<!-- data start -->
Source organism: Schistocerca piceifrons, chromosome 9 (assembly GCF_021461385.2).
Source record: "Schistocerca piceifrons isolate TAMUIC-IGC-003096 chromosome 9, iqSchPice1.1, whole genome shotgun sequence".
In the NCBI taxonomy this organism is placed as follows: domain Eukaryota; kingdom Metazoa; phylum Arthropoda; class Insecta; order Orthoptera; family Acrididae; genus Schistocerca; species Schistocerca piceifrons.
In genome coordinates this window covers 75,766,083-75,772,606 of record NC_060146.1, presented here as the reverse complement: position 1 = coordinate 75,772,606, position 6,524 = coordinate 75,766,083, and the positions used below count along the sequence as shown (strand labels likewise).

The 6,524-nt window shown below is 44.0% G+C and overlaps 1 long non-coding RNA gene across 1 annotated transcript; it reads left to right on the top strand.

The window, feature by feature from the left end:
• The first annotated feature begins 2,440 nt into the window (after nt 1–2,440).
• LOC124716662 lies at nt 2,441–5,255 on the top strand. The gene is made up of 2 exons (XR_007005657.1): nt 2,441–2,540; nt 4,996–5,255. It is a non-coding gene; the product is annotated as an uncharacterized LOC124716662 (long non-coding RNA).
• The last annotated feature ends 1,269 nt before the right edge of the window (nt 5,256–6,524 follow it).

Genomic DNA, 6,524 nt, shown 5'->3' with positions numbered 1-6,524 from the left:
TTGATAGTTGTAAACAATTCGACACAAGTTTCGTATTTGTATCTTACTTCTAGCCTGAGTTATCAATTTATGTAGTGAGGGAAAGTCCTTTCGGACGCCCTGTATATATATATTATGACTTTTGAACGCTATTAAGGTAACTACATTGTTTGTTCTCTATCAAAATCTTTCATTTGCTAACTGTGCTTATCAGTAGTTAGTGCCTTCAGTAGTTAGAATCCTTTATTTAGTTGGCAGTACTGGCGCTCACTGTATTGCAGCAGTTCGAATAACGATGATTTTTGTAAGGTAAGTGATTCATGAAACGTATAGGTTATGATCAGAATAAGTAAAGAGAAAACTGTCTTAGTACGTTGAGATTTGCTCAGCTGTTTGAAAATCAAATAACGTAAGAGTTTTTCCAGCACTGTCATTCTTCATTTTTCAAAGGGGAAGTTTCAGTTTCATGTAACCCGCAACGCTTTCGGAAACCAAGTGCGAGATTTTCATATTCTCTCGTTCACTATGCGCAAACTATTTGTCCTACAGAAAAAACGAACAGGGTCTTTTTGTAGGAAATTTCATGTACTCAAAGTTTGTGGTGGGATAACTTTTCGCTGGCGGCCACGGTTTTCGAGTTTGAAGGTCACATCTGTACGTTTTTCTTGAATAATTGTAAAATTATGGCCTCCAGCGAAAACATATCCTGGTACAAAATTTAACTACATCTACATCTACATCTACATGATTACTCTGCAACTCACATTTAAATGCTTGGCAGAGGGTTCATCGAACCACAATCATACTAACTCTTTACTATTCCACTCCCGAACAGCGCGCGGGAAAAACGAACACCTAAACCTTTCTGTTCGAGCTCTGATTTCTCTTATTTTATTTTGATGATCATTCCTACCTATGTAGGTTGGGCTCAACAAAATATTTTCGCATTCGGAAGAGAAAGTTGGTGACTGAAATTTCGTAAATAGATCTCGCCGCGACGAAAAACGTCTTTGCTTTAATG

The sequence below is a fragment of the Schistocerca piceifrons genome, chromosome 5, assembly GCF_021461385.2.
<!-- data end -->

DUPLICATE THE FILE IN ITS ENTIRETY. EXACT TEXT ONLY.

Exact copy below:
Source organism: Schistocerca piceifrons, chromosome 9 (assembly GCF_021461385.2).
Source record: "Schistocerca piceifrons isolate TAMUIC-IGC-003096 chromosome 9, iqSchPice1.1, whole genome shotgun sequence".
In the NCBI taxonomy this organism is placed as follows: domain Eukaryota; kingdom Metazoa; phylum Arthropoda; class Insecta; order Orthoptera; family Acrididae; genus Schistocerca; species Schistocerca piceifrons.
In genome coordinates this window covers 75,766,083-75,772,606 of record NC_060146.1, presented here as the reverse complement: position 1 = coordinate 75,772,606, position 6,524 = coordinate 75,766,083, and the positions used below count along the sequence as shown (strand labels likewise).

The 6,524-nt window shown below is 44.0% G+C and overlaps 1 long non-coding RNA gene across 1 annotated transcript; it reads left to right on the top strand.

The window, feature by feature from the left end:
• The first annotated feature begins 2,440 nt into the window (after nt 1–2,440).
• LOC124716662 lies at nt 2,441–5,255 on the top strand. The gene is made up of 2 exons (XR_007005657.1): nt 2,441–2,540; nt 4,996–5,255. It is a non-coding gene; the product is annotated as an uncharacterized LOC124716662 (long non-coding RNA).
• The last annotated feature ends 1,269 nt before the right edge of the window (nt 5,256–6,524 follow it).

Genomic DNA, 6,524 nt, shown 5'->3' with positions numbered 1-6,524 from the left:
TTGATAGTTGTAAACAATTCGACACAAGTTTCGTATTTGTATCTTACTTCTAGCCTGAGTTATCAATTTATGTAGTGAGGGAAAGTCCTTTCGGACGCCCTGTATATATATATTATGACTTTTGAACGCTATTAAGGTAACTACATTGTTTGTTCTCTATCAAAATCTTTCATTTGCTAACTGTGCTTATCAGTAGTTAGTGCCTTCAGTAGTTAGAATCCTTTATTTAGTTGGCAGTACTGGCGCTCACTGTATTGCAGCAGTTCGAATAACGATGATTTTTGTAAGGTAAGTGATTCATGAAACGTATAGGTTATGATCAGAATAAGTAAAGAGAAAACTGTCTTAGTACGTTGAGATTTGCTCAGCTGTTTGAAAATCAAATAACGTAAGAGTTTTTCCAGCACTGTCATTCTTCATTTTTCAAAGGGGAAGTTTCAGTTTCATGTAACCCGCAACGCTTTCGGAAACCAAGTGCGAGATTTTCATATTCTCTCGTTCACTATGCGCAAACTATTTGTCCTACAGAAAAAACGAACAGGGTCTTTTTGTAGGAAATTTCATGTACTCAAAGTTTGTGGTGGGATAACTTTTCGCTGGCGGCCACGGTTTTCGAGTTTGAAGGTCACATCTGTACGTTTTTCTTGAATAATTGTAAAATTATGGCCTCCAGCGAAAACATATCCTGGTACAAAATTTAACTACATCTACATCTACATCTACATGATTACTCTGCAACTCACATTTAAATGCTTGGCAGAGGGTTCATCGAACCACAATCATACTAACTCTTTACTATTCCACTCCCGAACAGCGCGCGGGAAAAACGAACACCTAAACCTTTCTGTTCGAGCTCTGATTTCTCTTATTTTATTTTGATGATCATTCCTACCTATGTAGGTTGGGCTCAACAAAATATTTTCGCATTCGGAAGAGAAAGTTGGTGACTGAAATTTCGTAAATAGATCTCGCCGCGACGAAAAACGTCTTTGCTTTAATG

The sequence below is a fragment of the Schistocerca piceifrons genome, chromosome 5, assembly GCF_021461385.2.